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Would this be classified as "Burying" a geocache?


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I had an idea to build an underground box of some kind...if anyone seen lovely bones...kinda like what the old guy lures the little girl into :) and coating it in some kind of protective waterproof casing. This does involve a shovel and digging but it would just be for the hiding place. You would not require a shovel to dig it up because I was thinking, put a door or something of that sort to get into the geocache so it is easily accessible. Kind of like a cellar I guess. I'm not sure if this would go against the rules or not so if someone could help me out that would be great. <_<

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I had an idea to build an underground box of some kind...if anyone seen lovely bones...kinda like what the old guy lures the little girl into :) and coating it in some kind of protective waterproof casing. This does involve a shovel and digging but it would just be for the hiding place. You would not require a shovel to dig it up because I was thinking, put a door or something of that sort to get into the geocache so it is easily accessible. Kind of like a cellar I guess. I'm not sure if this would go against the rules or not so if someone could help me out that would be great. <_<
You are asking a rhetorical question. You already know the answer, or you wouldn't be asking.
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Please allow me to add to my last comment. The reason for the "no pointy objects" guideline was based primarily on a land manger's perception of geocaching that persists to this day that we sometimes bury caches, and therefore, caches are bad for the environment. Also, by burying just one, you are sending a message to many other cachers, especially the new ones, that it is OK to ignore that guideline. Can you get away with it? Yeah, probably. Should you do it? No. Please don't.

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I had an idea to build an underground box of some kind...if anyone seen lovely bones...kinda like what the old guy lures the little girl into :) and coating it in some kind of protective waterproof casing. This does involve a shovel and digging but it would just be for the hiding place. You would not require a shovel to dig it up because I was thinking, put a door or something of that sort to get into the geocache so it is easily accessible. Kind of like a cellar I guess. I'm not sure if this would go against the rules or not so if someone could help me out that would be great. :(

 

In your yard it would be fine, but anywhere else and you run the risk of having the land manager flip out and banning all caches if they find it, plus pissing off your reviewer who may overanalyze each future hide..

 

Good luck. <_<

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Thanks for the help everyone. I really liked Vater_Araignee's idea to create a depression in the ground with a sledge hammer..it made me laugh :) But I've decided I'm not going to go ahead with that idea for the reason stated by knowschad...I don't want to go against the guidelines I just wasn't sure about this geocache since it would be immovable...not able to be taken up out of the ground and not technically "buried"cuz you could retrieve it without digging. But yes I am not going ahead with it. Just for the record...I wasn't planning on making it deep. I just referred to it as a cellar and the thing in lovely bones cuz I had no idea what else to call it...I should have mentioned I wasn't going to make them deep like that <_< I wasn't planning on making it deep into the ground...children would literally have to go out of their way to get stuck in it...unless they were freakishly skinny.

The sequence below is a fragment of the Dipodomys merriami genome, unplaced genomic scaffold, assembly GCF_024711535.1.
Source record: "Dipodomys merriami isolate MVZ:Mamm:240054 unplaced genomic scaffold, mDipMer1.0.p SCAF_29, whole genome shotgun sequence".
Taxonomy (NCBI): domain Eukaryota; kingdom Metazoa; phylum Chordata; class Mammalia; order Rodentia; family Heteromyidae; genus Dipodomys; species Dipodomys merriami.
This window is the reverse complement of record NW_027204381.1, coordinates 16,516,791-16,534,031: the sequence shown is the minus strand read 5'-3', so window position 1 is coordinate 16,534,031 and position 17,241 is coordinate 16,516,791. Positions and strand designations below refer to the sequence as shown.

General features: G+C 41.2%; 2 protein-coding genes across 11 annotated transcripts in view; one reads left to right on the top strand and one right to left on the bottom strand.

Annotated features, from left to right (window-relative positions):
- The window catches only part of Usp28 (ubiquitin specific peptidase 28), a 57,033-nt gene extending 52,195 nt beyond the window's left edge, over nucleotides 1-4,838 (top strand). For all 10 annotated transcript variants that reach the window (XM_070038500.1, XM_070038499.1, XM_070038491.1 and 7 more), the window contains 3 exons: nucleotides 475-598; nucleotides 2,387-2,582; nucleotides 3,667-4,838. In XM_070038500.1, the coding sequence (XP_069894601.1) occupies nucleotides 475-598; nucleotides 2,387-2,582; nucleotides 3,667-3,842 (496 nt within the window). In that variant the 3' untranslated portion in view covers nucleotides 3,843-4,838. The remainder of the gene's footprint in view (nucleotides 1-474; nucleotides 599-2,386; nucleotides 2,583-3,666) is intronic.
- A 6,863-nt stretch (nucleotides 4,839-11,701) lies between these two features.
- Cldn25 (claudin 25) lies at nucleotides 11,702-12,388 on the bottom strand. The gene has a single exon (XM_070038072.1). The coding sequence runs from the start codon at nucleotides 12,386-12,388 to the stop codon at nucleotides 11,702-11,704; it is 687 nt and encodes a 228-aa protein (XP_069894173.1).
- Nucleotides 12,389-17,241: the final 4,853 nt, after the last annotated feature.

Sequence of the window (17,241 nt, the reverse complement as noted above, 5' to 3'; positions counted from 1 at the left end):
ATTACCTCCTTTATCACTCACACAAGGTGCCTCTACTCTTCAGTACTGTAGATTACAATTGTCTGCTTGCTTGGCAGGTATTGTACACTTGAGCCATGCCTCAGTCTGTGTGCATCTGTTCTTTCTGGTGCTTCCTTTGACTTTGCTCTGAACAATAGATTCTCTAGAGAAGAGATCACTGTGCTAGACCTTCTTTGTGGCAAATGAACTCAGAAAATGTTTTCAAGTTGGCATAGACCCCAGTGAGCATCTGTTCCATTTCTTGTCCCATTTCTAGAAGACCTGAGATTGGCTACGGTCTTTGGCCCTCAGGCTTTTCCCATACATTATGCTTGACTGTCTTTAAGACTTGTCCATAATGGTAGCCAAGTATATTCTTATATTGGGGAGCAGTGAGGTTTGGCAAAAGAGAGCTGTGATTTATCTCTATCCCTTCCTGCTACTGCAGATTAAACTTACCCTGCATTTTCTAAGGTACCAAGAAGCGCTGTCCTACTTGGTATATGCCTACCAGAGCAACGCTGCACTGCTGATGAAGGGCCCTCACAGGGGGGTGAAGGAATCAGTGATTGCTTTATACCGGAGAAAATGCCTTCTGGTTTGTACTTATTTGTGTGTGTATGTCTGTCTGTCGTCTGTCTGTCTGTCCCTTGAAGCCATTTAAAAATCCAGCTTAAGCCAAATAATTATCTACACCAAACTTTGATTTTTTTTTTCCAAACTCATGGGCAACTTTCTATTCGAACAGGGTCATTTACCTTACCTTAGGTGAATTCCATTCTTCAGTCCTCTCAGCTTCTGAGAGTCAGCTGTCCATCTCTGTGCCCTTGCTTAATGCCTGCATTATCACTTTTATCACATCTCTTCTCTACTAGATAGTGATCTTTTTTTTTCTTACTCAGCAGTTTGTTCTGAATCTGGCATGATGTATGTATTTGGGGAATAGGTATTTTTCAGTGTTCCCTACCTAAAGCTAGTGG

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It sounds like you are planning on creating a "structure" of some sort below ground, large enough for a person to enter completely...right? If so, then this would not technically be a "buried" cache. Of course, I can't imagine any land manager of any public land being ok with this idea. On the other hand, if it were done on private property, then pretty much anything goes, as long as you have permission. I would be very mindful of the potential liability you could face in the event of a cave-in or something...and knowing cachers as I do, that is a very good likelihood.

 

We frown on burying caches. I see buckets and ammo cans buried up to their lids all the time, however, and have never heard of anyone having any problem getting these approved.

 

What you seem to be suggesting sounds very cool...but I don't think I would recommend it., due to the hazards involved.

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/Epic fail

 

From the guidelines for listing a cache at geocaching.com-

Caches that are buried. If a shovel, trowel or other "pointy" object is used to dig, whether in order to hide or to find the cache, then it is not appropriate.

 

" not technically "buried"cuz you could retrieve it without digging."

 

bur·y

   /ˈbɛri/ Show Spelled [ber-ee] Show IPA verb,bur·ied, bur·y·ing, noun,pluralbur·ies.

–verb (used with object)

1.

to put in the ground and cover with earth: The pirates buried the chest on the island.

 

Clear enough? :)

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Thanks for the help everyone. I really liked Vater_Araignee's idea to create a depression in the ground with a sledge hammer..it made me laugh :) But I've decided I'm not going to go ahead with that idea for the reason stated by knowschad...I don't want to go against the guidelines I just wasn't sure about this geocache since it would be immovable...not able to be taken up out of the ground and not technically "buried"cuz you could retrieve it without digging. But yes I am not going ahead with it. Just for the record...I wasn't planning on making it deep. I just referred to it as a cellar and the thing in lovely bones cuz I had no idea what else to call it...I should have mentioned I wasn't going to make them deep like that <_< I wasn't planning on making it deep into the ground...children would literally have to go out of their way to get stuck in it...unless they were freakishly skinny.